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Environmental Factor

Environmental Factor

Your Online Source for NIEHS News

January 2022

Impact of variability in animal test data discussed by Kleinstreuer

Nicole Kleinstreuer, Ph.D., spoke with Environmental Factor about her work on a National Academies panel, which held a workshop Dec. 9.

The U.S. Environmental Protection Agency (EPA) asked the National Academies of Sciences, Engineering, and Medicine to study the variability of data from animal tests for chemical safety and the relevance of such data to human health. On Dec. 9, the National Academies panel on “Variability and Relevance of Current Laboratory Mammalian Toxicity Tests and Expectations for New Approach Methods (NAMs) for Use in Human Health Risk Assessment” held a public workshop to hear from stakeholders. Participants shared their needs and expectations for toxicity data used to inform chemical safety decisions, and they discussed how data variability affects research methods.

Nicole Kleinstreuer, Ph.D. Kleinstreuer co-moderated a session of the Dec. 9 workshop. (Photo courtesy of Steve McCaw / NIEHS)

Nicole Kleinstreuer, Ph.D., acting director of the National Toxicology Program Interagency Center for the Evaluation of Alternative Toxicological Methods(https://ntp.niehs.nih.gov/pubhealth/evalatm/) (NICEATM), is a member of the National Academies panel. Environmental Factor spoke with her about the National Academies study and how this project fits into other ongoing NICEATM activities.

EF: What were your impressions of the workshop?

Kleinstreuer: The speakers raised provocative questions that will help direct the panel’s efforts to address the charge provided by EPA. Several discussions focused on what the variability in animal data represents. That is, does it arise from differences in animal biology that would be analogous to heterogeneity in the human population? Or is it simply a measure of inconsistency in responses due to variations in study protocols and experimental practice?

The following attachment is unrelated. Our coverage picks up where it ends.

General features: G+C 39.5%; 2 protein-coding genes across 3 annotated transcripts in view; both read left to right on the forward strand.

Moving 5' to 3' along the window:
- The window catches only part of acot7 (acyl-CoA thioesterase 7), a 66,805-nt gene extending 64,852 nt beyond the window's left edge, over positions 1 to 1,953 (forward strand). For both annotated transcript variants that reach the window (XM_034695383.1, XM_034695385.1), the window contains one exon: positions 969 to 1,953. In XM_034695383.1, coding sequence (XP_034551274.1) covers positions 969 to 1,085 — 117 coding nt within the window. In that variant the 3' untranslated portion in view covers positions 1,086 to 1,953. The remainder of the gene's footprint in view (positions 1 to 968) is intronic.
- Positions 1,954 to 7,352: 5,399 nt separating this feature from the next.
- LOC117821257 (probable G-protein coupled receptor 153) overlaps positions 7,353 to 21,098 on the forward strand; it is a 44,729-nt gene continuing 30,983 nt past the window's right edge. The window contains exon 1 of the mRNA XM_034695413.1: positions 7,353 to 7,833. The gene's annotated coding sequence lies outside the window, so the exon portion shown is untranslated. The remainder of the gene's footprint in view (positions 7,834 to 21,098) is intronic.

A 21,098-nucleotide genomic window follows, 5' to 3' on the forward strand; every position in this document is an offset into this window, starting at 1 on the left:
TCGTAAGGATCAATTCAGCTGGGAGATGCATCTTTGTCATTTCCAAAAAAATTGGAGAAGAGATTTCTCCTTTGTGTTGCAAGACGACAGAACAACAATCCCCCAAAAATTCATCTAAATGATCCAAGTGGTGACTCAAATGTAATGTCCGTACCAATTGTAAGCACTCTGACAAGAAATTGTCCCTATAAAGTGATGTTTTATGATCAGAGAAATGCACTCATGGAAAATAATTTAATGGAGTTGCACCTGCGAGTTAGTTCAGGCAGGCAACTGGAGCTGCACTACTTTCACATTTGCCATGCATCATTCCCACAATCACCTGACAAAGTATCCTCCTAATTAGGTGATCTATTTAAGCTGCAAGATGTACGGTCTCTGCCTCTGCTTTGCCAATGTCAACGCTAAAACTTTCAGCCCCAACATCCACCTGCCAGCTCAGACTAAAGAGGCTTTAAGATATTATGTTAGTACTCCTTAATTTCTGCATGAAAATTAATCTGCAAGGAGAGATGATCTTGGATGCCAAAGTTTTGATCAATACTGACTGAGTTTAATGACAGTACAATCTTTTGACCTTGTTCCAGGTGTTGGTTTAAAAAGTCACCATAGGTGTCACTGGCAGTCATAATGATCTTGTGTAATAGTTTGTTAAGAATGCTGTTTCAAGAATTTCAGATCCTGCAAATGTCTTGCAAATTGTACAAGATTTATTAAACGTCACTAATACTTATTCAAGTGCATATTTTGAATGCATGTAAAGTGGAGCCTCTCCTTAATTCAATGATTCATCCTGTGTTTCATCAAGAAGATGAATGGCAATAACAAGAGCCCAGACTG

EF: Your office helps to promote alternatives to animal use for safety testing. How does your participation on this panel fit into that work?

Kleinstreuer: Variability in animal data has tremendous implications for development and acceptance of alternatives to animal use, or NAMs, for chemical safety testing. For many toxicity endpoints, an animal test is the only available reference against which to assess the performance of a nonanimal alternative. When you repeat an animal test, you often find that you get the same outcome maybe 60% or 70% of the time. That makes it unreasonable to ask a nonanimal alternative to agree with the animal test 80% or 90% of the time, which sometimes seems to be the expectation when the performance of the alternative is evaluated.

EF: Is there a better option for evaluating NAMs?

Kleinstreuer: I think so. Rather than comparing new methods to animal tests, human health risk assessment might be better served by focusing on whether NAMs are protective and are mechanistically and biologically relevant to humans. NICEATM and collaborators examined how this might work for eye irritation in a paper published last year. We found that in vitro models derived from human cells and tissues are more reflective of human biology and less variable than the currently used animal test.

EF: But animal methods have been used for a long time, and people are going to continue to compare new methods to them. Was there information presented at the workshop that could help researchers appropriately consider animal data variability in this context?

Kleinstreuer: Two excellent meta-analyses presented by David Allen [from ILS, the contractor supporting NICEATM], and Katie Paul Friedman [from EPA] proposed quantitative confidence intervals that could be considered when comparing NAMs to reference animal standards. This approach could provide a more realistic standard for evaluation of new methods.

EF: What’s next for the panel?

Kleinstreuer: The panel met again shortly after the December workshop to review what we heard and plan next steps. We will hold additional public meetings in 2022, and we expect to issue a report with recommendations late in the year.

Citation: Clippinger AJ, Raabe HA, Allen DG, Choksi NY, van der Zalm AJ, Kleinstreuer NC, Barroso J, Lowit AB. 2021. Human-relevant approaches to assess eye corrosion/irritation potential of agrochemical formulations. Cutan Ocul Toxicol 40(2):145–167.

(Catherine Sprankle is a communications specialist for ILS, the contractor supporting NICEATM.)

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